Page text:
The Effect of Ph on Fermentation Rate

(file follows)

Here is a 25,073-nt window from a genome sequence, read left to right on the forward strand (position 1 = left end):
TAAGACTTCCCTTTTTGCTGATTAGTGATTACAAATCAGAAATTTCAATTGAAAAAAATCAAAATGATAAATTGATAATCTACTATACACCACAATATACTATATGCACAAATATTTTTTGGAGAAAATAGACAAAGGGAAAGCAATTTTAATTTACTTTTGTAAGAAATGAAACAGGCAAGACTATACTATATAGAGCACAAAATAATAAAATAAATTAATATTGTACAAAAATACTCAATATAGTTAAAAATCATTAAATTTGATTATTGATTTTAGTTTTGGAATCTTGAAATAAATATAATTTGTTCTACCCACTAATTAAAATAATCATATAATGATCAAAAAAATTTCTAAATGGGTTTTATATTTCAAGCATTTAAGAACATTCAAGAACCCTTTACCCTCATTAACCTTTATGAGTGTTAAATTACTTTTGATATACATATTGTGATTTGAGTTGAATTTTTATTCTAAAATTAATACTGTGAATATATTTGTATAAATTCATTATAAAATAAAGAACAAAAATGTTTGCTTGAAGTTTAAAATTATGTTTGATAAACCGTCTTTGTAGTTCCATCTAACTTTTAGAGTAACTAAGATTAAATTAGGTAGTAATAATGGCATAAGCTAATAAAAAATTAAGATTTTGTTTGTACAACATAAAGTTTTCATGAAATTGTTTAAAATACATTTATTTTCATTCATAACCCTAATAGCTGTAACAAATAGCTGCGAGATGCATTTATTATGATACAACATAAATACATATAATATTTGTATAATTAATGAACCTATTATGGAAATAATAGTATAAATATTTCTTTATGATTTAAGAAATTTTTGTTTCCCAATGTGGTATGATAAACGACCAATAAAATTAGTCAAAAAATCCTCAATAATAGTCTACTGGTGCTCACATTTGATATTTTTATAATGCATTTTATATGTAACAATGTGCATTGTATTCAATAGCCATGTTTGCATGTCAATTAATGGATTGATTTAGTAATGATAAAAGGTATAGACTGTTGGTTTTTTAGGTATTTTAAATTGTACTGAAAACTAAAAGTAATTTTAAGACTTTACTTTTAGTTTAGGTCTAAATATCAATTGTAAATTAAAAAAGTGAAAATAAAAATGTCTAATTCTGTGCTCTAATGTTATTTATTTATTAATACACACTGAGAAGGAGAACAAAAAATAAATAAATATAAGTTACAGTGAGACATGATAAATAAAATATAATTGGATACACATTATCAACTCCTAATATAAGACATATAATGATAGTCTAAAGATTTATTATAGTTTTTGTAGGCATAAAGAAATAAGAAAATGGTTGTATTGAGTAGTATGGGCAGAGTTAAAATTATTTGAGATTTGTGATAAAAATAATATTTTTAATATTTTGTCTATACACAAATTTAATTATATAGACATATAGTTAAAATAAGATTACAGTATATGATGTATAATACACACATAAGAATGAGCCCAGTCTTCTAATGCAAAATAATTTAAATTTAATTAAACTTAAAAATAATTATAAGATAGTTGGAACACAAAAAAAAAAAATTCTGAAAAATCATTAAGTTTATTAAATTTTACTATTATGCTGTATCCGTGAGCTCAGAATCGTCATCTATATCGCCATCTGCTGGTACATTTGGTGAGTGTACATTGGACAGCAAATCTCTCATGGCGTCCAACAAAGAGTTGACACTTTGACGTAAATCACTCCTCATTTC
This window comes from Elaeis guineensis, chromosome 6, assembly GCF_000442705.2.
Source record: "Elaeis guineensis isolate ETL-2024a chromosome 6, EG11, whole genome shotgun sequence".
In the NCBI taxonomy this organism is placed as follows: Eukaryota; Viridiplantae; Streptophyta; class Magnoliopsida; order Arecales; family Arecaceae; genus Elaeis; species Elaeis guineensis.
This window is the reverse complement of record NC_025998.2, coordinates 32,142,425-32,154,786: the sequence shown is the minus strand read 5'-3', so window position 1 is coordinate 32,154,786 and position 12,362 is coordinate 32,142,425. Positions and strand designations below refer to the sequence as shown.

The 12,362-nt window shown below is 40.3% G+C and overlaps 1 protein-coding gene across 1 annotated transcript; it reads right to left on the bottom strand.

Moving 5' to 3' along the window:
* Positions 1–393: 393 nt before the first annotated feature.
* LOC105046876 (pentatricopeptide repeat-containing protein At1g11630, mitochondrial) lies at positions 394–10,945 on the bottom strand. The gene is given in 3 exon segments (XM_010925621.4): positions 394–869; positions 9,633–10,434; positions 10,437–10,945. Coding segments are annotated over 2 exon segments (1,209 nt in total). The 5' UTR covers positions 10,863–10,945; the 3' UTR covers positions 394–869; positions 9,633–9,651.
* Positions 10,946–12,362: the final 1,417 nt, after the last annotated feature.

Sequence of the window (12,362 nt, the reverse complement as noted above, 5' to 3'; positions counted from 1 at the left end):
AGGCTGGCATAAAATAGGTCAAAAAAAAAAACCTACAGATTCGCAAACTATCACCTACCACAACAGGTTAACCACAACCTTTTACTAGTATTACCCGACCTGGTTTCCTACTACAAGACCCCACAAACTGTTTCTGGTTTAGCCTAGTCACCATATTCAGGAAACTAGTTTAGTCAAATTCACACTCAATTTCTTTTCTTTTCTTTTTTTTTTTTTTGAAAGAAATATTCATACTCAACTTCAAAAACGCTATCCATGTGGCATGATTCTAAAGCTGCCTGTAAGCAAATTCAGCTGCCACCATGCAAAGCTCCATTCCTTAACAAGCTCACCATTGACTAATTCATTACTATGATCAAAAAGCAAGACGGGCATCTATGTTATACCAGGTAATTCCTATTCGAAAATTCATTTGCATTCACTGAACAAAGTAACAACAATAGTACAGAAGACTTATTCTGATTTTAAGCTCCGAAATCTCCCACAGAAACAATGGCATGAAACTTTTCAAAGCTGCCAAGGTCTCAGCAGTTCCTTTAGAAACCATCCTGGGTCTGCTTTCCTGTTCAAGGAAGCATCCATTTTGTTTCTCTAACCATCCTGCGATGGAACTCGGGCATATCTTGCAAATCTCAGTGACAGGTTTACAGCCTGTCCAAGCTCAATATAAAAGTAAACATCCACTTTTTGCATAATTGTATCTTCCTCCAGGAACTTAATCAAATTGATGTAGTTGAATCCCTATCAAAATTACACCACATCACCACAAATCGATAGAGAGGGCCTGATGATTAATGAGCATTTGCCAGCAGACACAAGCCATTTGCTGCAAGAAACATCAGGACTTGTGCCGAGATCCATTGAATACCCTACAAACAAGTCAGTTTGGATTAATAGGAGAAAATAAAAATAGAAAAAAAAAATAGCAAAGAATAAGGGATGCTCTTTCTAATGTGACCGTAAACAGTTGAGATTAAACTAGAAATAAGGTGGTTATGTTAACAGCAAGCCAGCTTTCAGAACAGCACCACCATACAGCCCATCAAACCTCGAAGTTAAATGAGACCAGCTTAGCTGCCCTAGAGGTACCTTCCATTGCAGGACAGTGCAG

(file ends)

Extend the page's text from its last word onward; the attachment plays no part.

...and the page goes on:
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Introduction: Fermentation of yeast can be used to produce bread and alcoholic beverages. Yeast fermentation is the breakdown of sugars in the absence of oxygen. The proper enzymes need to be capable of breaking the food’s chemicals in a useful way. Yeast is capable of using some, not all sugars as a food source. Yeast can metabolize sugar in two ways, aerobically, with the aid of oxygen or anaerobically without oxygen. The net equation for more than two dozen steps involved in the aerobic respiration of glucose is: C6H12O6 (aq) + 6O2 --> 6H2O (g) + energy (36-38 ATP + Heat) But when yeast ferment sugars anaerobically, CO2 production will cause a change in the pressure of a closed test tube system, since no oxygen is being consumed. We can monitor this pressure as an indication of the rate of anaerobic respiration & metabolic activity of the organism. A gas pressure sensor will be used to monitor the fermentation of the sugar. The net equation for the ten steps involved in anaerobic respiration of glucose is: C6H12O6 (aq) --> 2CH3CH2OH (aq) + 2CO2 (g) + energy (2 ATP + Heat) Both alcoholic fermentation and aerobic respiration are multi-step processes that involve the transfer of energy stored in the chemical bonds of a metabolite (usually glucose) to bonds in ATP (Adenosine Triphosphate). The energy stored in ATP can then be used to perform cellular work such as provide energy for biosynthetic reactions, growth/repair processes, active transport, etc. All organisms use aerobic respiration and/or fermentation (anaerobic respiration) to produce ATP to power their cellular processes. When anaerobic respiration happens in animals it is called Lactic Acid Fermentation. Lactic Acid Fermentation can only produce 2 ATP (as in alcoholic fermentation) but ethanol is not produced. Lactic acid is toxic to cells, which means anaerobic respiration can only occur for short
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